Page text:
2/02/2009 4:17 PM  
Anonymous Anonymous said...

From: "Dave and Geri Lundien" davengerilundien@gmail.com

About 40 years when I was just a boy, I was in Iowa visiting my grandmother during a drought when I was exploring the east fork of the Des Moines River near her house. The tool is iron and was very rusty when I found it in the shallow riverbed. I could see tiny flecks of red paint on it, so when I got it home I spray painted it red to match the paint flecks and to protect it from further rust. It stands about 5 feet tall, and the handle is slightly angled.

I always thought that it was used in railroad track construction as a lever to lift and to properly position railroad ties or track. But I also wondered why it was red. Red is usually associated with something important or something used in an emergency, which made me consider it might be used as a mechanical tool to manipulate train tracks and divert a train.

Years later when I was a young adult I was in the Union Station in Washington D.C. and stopped in a store that sold to train hobbyists. I drew the object on a piece of paper for the clerk behind the counter. He recognized it immediately and said that it was a tool used by the worker to pack the soil and gravel as train tracks were being laid. He said that they were quite common, sometimes the flared end curved and sometimes straight like mine. He called the tool a "spudge" and the worker who used it a "spudger" (which he said was another word for a gandy dancer). I could never confirm the term spudge for the object, so I thought the name was probably incorrect. Also it seemed like an awkward design for a tool to be used in the manner he suggested.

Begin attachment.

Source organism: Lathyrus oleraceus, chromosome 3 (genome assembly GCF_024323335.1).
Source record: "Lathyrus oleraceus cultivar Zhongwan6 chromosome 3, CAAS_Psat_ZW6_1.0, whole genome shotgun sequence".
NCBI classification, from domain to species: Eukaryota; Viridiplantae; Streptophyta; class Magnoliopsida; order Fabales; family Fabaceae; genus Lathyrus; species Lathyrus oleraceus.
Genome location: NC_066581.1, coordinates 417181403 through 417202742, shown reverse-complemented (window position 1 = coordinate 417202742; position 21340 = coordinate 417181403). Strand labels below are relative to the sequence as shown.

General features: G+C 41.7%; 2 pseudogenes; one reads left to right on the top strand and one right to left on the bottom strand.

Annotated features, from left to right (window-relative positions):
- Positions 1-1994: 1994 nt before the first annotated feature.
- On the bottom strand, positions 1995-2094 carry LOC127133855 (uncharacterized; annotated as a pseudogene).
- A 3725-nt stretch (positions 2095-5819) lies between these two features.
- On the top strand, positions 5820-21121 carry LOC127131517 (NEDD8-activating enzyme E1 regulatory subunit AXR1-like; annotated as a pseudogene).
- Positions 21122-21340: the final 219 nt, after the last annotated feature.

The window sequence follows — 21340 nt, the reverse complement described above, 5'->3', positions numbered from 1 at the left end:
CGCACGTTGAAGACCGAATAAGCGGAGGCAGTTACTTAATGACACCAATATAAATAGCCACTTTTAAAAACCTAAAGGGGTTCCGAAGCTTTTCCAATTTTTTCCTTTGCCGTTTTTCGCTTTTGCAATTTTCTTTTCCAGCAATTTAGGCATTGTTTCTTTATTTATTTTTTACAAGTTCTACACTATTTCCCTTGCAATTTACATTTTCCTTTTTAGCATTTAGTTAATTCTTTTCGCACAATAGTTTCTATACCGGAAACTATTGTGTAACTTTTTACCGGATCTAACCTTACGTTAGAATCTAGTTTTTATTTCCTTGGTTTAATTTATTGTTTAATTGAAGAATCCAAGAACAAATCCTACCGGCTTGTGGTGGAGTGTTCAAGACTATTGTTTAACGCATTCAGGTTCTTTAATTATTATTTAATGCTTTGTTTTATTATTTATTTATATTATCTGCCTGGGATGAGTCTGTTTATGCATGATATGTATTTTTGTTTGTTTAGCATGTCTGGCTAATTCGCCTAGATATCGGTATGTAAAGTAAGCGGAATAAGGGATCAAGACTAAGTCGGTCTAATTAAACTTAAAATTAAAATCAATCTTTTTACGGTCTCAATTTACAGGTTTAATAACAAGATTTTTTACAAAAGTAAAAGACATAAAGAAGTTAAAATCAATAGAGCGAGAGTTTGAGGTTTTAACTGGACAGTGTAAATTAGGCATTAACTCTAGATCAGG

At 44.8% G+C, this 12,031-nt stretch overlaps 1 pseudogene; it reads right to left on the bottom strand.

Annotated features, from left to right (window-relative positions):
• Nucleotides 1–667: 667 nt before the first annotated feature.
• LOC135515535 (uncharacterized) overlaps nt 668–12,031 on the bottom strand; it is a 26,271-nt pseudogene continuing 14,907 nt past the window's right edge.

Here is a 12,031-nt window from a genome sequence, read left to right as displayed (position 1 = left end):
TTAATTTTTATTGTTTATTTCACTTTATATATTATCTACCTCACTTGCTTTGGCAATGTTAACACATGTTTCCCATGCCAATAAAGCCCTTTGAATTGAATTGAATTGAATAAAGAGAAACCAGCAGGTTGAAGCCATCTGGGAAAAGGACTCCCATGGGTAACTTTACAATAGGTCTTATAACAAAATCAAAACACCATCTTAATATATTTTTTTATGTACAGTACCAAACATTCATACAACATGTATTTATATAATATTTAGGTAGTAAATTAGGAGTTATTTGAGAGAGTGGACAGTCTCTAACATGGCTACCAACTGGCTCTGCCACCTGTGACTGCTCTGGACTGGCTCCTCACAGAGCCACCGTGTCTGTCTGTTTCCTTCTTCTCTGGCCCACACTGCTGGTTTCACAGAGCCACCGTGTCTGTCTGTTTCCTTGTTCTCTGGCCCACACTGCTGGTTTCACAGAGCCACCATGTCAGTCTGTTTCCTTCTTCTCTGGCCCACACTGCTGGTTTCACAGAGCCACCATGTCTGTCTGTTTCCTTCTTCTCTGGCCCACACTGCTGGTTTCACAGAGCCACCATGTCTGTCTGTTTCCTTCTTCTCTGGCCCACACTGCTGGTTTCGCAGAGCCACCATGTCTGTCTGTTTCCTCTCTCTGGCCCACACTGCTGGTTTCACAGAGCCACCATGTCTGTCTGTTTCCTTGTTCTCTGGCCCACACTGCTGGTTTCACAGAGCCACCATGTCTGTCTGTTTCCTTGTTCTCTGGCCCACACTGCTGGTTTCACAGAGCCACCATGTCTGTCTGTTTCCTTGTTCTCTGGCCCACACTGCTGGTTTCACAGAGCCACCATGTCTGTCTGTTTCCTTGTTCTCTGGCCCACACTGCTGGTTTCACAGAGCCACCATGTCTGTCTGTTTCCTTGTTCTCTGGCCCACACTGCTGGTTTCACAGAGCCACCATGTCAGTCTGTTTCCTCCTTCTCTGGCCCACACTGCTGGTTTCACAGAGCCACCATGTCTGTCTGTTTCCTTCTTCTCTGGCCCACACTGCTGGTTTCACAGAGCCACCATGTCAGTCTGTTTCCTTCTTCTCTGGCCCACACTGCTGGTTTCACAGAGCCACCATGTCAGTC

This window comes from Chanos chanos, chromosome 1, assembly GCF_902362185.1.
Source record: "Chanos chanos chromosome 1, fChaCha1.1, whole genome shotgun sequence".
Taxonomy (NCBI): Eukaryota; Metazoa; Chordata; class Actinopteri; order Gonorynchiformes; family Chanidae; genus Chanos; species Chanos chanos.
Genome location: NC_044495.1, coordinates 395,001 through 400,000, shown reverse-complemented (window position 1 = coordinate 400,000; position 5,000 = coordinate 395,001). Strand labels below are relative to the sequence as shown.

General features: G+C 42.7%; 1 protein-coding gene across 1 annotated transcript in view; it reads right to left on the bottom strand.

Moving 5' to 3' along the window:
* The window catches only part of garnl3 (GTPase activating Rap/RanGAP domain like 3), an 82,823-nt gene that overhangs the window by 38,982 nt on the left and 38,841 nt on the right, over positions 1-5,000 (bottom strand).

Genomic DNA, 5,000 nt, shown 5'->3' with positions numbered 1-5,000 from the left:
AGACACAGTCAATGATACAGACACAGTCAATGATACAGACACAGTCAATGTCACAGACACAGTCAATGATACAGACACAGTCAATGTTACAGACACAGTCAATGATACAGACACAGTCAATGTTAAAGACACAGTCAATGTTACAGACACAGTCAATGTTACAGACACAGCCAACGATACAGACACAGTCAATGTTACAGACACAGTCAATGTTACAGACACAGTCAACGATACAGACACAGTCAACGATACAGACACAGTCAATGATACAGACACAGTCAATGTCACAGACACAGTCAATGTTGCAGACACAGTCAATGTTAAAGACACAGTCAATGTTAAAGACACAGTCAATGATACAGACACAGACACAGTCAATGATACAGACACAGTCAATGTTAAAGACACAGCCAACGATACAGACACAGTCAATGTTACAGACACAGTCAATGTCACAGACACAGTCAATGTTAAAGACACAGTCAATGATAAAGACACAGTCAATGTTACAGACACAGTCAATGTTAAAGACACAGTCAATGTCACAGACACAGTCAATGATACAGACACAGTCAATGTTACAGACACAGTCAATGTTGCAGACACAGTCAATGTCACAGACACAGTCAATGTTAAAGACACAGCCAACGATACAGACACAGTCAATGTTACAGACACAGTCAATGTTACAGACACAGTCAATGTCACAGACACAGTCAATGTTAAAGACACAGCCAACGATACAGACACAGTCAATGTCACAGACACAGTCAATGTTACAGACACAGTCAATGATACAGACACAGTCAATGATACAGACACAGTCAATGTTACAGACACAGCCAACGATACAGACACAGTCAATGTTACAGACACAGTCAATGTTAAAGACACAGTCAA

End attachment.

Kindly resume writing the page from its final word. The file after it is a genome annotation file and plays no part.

Anything you can tell me would be very much appreciated. Please let me know if you have any questions or if you need any additional photos. ,,,

—David Lundien, West Plains, MO

8/29/2014 2:40 AM  
Anonymous Anonymous said...

From: "Kyle Wyatt" kylekwyatt@gmail.com

My first thought is that it is a clinker bar, used by a fireman on a coal fired locomotive to break up clinkers on the grate. The round loop at the end is for you to grab hold so it does not slip out of your hands into the hot firebox.

—Kyle

8/29/2014 11:50 AM